"Our customer Schmidt wanted a system that had 100% availability if possible, i.e. whose maintenance did not have to lead to a complete machine shutdown. This is only possible with a modular system. In addition, there was the desire for flexibility, accuracy, expandability, as well as a batch size of 1 production without predefined machining programs," explains Gauß. The Zimmer Group experts solved the availability problem by ensuring perfect accessibility to all parts. For example, when changing the drill head on conventional machines, the cladding first has to be laboriously removed. Individual shuttles can also be removed/replaced without the system coming to a complete standstill. In extreme cases, a "simple" exchange of a complete processing robot is also possible.
Performance and flexibility at the highest level
In order to achieve the desired production output, the machining operations are automatically divided between two machining robots and typical machining operations are combined in one drilling stroke (e.g. hinges, line drilling). For this purpose, the two machining robots each carry a multifunctional head with 41 tools in order to be able to perform all necessary machining operations without changing tools. The desire for the greatest possible flexibility was met by special software - the so-called optimizer - which generates the machining program from the workpiece description in the customer's central database when the system is loaded. This direct connection of the control system to the higher-level Manufacturing Execution System (MES) thus achieves full networking of production. The kitchen manufacturer was provided with a helpful tool: The Zimmer Group's HMI enables intuitive operation and extended diagnostic options for the entire robot machining cell.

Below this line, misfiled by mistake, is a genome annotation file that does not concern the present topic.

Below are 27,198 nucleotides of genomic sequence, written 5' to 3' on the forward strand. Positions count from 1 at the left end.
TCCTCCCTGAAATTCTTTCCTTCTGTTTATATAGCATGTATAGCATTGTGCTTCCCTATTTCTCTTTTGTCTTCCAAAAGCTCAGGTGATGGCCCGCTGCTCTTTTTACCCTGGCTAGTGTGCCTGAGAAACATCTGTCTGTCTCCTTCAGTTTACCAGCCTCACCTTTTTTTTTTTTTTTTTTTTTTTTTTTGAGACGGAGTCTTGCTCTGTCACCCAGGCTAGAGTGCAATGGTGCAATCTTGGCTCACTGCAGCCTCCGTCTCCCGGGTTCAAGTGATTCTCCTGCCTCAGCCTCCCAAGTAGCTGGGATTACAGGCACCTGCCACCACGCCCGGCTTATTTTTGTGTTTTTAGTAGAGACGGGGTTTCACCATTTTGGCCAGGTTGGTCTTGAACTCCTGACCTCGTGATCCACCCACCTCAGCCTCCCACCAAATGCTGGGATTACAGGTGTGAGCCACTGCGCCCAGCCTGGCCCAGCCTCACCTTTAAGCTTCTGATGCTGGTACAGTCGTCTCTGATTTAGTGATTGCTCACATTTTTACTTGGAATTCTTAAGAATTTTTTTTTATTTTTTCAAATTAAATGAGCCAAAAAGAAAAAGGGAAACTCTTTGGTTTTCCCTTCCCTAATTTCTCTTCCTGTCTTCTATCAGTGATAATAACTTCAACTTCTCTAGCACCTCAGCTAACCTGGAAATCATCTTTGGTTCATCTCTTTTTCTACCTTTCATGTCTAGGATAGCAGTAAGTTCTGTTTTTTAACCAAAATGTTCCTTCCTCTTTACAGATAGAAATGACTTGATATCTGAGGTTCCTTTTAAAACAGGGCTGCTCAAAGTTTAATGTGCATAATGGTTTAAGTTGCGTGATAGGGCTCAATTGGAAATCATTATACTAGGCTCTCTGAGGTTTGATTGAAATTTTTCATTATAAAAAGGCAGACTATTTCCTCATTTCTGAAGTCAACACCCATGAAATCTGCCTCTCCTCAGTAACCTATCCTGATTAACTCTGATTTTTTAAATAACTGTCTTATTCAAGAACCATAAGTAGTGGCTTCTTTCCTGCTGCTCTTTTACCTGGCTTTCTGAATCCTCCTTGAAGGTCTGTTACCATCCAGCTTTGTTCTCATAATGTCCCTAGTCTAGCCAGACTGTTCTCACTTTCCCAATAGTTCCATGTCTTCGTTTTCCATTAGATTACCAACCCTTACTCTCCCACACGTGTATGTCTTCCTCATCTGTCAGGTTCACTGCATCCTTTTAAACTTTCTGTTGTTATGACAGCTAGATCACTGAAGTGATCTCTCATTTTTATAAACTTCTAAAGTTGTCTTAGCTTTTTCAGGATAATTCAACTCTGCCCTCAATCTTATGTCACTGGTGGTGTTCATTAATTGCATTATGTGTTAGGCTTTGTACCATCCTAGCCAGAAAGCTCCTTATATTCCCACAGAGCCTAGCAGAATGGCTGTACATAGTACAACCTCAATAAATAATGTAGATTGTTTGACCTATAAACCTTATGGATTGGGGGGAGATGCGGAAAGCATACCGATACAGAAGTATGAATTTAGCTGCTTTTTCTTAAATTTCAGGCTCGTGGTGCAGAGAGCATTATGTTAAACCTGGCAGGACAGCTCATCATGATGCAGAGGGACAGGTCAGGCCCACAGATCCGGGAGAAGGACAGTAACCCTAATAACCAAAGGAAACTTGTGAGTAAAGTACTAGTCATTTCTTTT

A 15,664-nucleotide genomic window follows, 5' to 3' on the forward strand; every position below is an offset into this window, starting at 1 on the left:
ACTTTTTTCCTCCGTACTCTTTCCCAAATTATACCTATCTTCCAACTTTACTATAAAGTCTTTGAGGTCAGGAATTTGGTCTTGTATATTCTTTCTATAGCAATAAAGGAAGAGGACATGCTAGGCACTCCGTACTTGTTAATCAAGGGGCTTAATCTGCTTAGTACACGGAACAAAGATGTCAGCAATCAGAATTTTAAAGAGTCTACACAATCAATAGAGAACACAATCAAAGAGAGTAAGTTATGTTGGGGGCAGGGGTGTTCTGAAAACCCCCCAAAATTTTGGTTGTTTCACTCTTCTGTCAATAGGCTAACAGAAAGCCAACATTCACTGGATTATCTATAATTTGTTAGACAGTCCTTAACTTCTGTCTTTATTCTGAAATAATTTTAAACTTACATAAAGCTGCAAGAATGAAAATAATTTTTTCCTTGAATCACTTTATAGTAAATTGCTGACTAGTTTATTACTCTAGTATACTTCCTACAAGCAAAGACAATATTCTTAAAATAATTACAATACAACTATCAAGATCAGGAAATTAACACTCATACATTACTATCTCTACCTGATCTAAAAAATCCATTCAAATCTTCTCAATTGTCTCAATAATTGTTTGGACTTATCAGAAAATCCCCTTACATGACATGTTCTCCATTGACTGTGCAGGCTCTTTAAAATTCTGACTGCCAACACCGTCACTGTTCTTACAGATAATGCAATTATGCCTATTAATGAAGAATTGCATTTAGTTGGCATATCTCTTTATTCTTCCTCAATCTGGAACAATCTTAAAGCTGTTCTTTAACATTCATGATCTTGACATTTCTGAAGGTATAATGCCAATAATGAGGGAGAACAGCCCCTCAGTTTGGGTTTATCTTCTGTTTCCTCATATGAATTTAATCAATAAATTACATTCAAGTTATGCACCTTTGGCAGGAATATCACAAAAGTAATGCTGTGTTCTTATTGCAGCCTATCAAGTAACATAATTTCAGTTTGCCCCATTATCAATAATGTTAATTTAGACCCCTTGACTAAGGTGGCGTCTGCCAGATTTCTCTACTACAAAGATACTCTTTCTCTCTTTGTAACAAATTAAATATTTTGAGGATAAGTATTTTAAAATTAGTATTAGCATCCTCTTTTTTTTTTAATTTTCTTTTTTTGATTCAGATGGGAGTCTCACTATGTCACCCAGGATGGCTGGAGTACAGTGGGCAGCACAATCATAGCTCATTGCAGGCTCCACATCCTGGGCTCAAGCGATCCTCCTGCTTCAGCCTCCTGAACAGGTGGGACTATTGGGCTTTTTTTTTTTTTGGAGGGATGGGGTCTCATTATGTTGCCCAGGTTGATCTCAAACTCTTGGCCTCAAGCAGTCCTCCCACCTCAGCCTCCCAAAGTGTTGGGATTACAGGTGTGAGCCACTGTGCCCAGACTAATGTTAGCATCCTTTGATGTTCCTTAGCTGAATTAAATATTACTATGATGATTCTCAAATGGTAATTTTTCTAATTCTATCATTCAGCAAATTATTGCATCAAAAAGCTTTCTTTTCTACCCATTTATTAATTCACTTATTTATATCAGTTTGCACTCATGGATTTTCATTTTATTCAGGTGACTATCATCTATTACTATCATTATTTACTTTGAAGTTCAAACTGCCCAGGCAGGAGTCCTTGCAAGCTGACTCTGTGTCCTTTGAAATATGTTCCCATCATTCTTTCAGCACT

Industry 4.0 - full networking of production
"In order to be able to reliably organize such a complex plant during planning, but also later during operation, you need a one hundred percent real-time simulation," Achim Gauß continues. "Such a digital twin makes the plant highly flexible, but also exciting for work preparation and for planning at the customer. We learned a lot in this project and have been able to transfer this know-how to all our components with the digital twin." With the help of the digital twin in the HIL system, the cell can be built virtually to be able to check the system performance and functionality even before realization. The Zimmer Group's robotic machining cell thus consistently implements the approaches of Industry 4.0.
Enormous production advantages and investment security
The customer Schmidt is very satisfied with the implementation, as the cell offers considerable economic advantages in addition to extremely high system availability. For example, the use of industrial robots instead of classic processing machines and the significantly simpler design result in significantly lower investment costs. The circulating shuttles of the innovative transport system can be individually controlled in terms of speed, cycle time and positions to be approached and can be operated individually or in combination. In conjunction with the processing stations, significantly higher production efficiency can be achieved than with conventionally clocked machines. Considered over the entire life cycle, the new machine concept also offers a high level of investment security, as the modular design enables subsequent expansion with new processing modules.